Types of Water Supplies for fire protection systems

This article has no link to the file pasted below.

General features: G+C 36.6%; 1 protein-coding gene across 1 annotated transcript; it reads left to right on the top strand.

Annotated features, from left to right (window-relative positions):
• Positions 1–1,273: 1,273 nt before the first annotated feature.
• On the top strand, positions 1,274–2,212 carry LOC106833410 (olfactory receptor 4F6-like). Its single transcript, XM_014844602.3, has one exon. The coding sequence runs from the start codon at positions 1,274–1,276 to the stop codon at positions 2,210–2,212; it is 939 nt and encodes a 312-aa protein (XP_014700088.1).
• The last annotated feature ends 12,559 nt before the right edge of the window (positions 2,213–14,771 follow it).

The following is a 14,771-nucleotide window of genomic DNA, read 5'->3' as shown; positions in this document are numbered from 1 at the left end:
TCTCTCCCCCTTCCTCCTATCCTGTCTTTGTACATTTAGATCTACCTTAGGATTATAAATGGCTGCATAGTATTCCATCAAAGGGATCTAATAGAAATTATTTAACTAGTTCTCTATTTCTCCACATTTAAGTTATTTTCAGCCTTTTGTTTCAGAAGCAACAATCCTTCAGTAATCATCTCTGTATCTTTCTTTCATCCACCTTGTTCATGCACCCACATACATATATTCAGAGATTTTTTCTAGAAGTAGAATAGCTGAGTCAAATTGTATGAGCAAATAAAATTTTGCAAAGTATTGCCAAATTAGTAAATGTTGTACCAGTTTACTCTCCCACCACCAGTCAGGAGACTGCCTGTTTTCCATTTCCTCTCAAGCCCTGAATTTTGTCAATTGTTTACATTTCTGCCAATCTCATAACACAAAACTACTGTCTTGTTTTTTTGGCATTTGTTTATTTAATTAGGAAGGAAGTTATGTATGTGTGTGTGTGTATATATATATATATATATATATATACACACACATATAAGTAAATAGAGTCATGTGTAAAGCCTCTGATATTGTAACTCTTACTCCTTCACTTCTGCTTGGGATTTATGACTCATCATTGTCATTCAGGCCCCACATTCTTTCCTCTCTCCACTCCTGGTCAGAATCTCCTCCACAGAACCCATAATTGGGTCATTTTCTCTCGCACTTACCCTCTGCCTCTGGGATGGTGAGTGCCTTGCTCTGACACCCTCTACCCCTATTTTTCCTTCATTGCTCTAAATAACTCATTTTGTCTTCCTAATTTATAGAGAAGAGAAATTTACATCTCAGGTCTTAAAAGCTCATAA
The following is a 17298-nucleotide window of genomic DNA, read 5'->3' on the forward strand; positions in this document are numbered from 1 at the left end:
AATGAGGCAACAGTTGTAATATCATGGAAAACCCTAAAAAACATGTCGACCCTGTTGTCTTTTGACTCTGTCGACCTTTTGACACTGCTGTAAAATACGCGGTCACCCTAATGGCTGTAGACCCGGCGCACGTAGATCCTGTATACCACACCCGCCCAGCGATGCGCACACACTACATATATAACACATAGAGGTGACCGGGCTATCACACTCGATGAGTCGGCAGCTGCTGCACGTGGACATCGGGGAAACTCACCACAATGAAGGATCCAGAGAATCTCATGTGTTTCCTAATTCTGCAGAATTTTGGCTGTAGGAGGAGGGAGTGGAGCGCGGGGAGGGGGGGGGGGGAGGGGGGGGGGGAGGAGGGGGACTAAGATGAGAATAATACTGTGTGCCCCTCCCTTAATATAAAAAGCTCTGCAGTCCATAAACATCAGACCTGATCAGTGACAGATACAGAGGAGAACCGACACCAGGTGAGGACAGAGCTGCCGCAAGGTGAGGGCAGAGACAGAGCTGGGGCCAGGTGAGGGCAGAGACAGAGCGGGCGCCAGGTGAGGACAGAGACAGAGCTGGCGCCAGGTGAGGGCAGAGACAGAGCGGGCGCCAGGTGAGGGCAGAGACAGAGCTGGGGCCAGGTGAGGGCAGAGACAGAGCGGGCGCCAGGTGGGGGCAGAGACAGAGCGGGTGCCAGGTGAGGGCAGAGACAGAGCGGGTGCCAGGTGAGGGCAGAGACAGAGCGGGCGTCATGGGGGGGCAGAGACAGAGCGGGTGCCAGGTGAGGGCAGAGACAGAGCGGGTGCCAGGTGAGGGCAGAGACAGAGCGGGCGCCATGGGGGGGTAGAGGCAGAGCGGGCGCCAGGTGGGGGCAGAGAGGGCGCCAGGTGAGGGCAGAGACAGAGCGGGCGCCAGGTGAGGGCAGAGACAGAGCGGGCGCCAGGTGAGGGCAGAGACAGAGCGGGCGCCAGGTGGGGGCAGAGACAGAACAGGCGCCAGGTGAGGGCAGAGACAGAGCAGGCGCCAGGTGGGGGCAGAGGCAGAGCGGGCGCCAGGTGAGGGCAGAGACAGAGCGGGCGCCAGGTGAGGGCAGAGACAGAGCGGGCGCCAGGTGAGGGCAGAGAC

All water-based fire protection systems have one thing in common, they need water. Without access to an adequate water supply these systems will not be function properly. When determining a water supply you need to make sure it is automatic (when required), reliable, and has sufficient volume and pressure to meet the system demand. This blog will review the different options for water sources to supply a water-based fire protection system. Connection to Public Water Supply Commonly referred to as a waterworks system, this is typically a connection to a water main at the street level. These can be controlled or operated by a municipal or private water company. A connection to a public water supply is acceptable only if a water flow test or other approved method determines that volume exceeds peak demand. The pressure also needs to exceed the peak demand but that can be increased by installing a fire pump. The water supply tested should represent the supply that might be available at the time of a fire (in other words, at times of highest demand on the waterworks system and at times of the lowest demand on the waterworks system). This is critical because public water supplies can fluctuate widely from season to season and even within a 24-hour period. These can also be affected by things such as drought, interruptions caused by flooding, or ice in winter. Some cities are also dropping delivered system pressure as a means of water conservation. A system that is designed without taking into account fluctuations in the water supply could result in insufficient pressures or over pressurization of the system. Tanks Water storage tanks are tanks that supply water for water-based fire protection systems. Water tanks can be used for several different scenarios but most commonly they are used where an adequate supply of water is not available or reliable. There are several types of tanks that can be used as a water supply such as gravity tanks, suction tanks, and pressure tanks. Gravity Tank Gravity tanks are elevated water tanks that utilize gravity to provide pressure. They might be capable of providing the necessary pressure to operate a fire suppression system on their own, or they can be used to provide water to a fire pump. Gravity tanks are not typically used in private water supplies, but they're a common part of a reliable waterworks system. Suction Tank Suction tanks are mounted on the ground or below ground. Because of this they do not utilize elevation as a primary means to increase the pressure. Suction tanks typically provide water to a fire pump, which then boosts the pressure. Special consideration is needed for below grade tanks because they must either have a vertical turbine pump or a pump located below the tank. Pressure Tank Pressure tanks contain both water and air under pressure. When a system is actuated, the pressurized air pushes the water out of the tank. Because of this, a sufficient capacity of air must be available to discharge the water from the tank at the necessary rate. Pressure tanks are rarely used because they are typically no larger than 10,000 gallons (37,850 liters). Penstock, Flume, River, Lake, Reservoir Naturally occurring sources include penstocks, flumes, rivers, ponds, and lakes. Water supply sources such as these must be arranged to avoid mud and sediment being introduced into the fire protection system piping. These are thus required to include double removable screens or strainers on the water piping intakes. Their reliability and ability to meet system demand must also be verified and potential seasonal fluctuations taken into consideration. These naturally occurring sources need to be installed with a fire pump to provide adequate pressure for the system. The authority having jurisdiction (AHJ) should be consulted when considering the use of these types of water supply sources. Recycled or Reclaimed Water There is an increased interest in using recycled or reclaimed water as a potential water supply for fire protection systems, such as sprinkler systems, due to increased interest in green and sustainable water usage, and changes in weather patterns that result in drought. The source of the water and the treatment process (if any) must be analyzed to determine that any materials, chemicals, or contaminants in the water will not be detrimental to the components of the sprinkler system it contacts. Fire Pump Several of the water supplies discussed above utilize fire pumps to increase pressure. It’s important to understand that fire pumps cannot create more water than is available from a given source. As such, fire pumps on their own are not an acceptable water supply. They may be necessary, however, to make a water supply acceptable by increasing the available pressure. For information on the different types of fire pumps see our blog on fire pump types. Acceptable sources of water for a fire pump include reliable waterworks, water storage tanks, penstocks, flumes, rivers, ponds, lakes, or any combination of these as long as the supply into the fire pump has sufficient volume to meet the system demand. Other Considerations There are several other considerations that can help in the decision-making process of selecting an appropriate water supply, including the following: Corrosion – It is important to make sure the water supply doesn’t have any corrosive properties Zebra Mussels/Microbiological Corrosion or other harmful animal life – These can severely limit the flow of water though your system or affect access to the water supply. Dirty water - Mud and debris in the water will have a negative effect on the system. Pressure variances – It is important to ensure your system takes into consideration the possible pressure variances caused by droughts, flooding, freezing, and usage of the water supply by others. Automatic Water Supplies - Most water supplies are required to operate without human intervention. Reliability - Water supplies need to be able to supply water at any time. Multiple water supplies are not required but could increase the reliability of your water. Conclusion In conclusion there are several different options for water supplies. Depending on the needs of the system that the supply is supporting and the geographical and topographical location of the building, the type of supply that is available will vary. Comment below if you’ve worked on projects that used a water supply other than a waterworks system.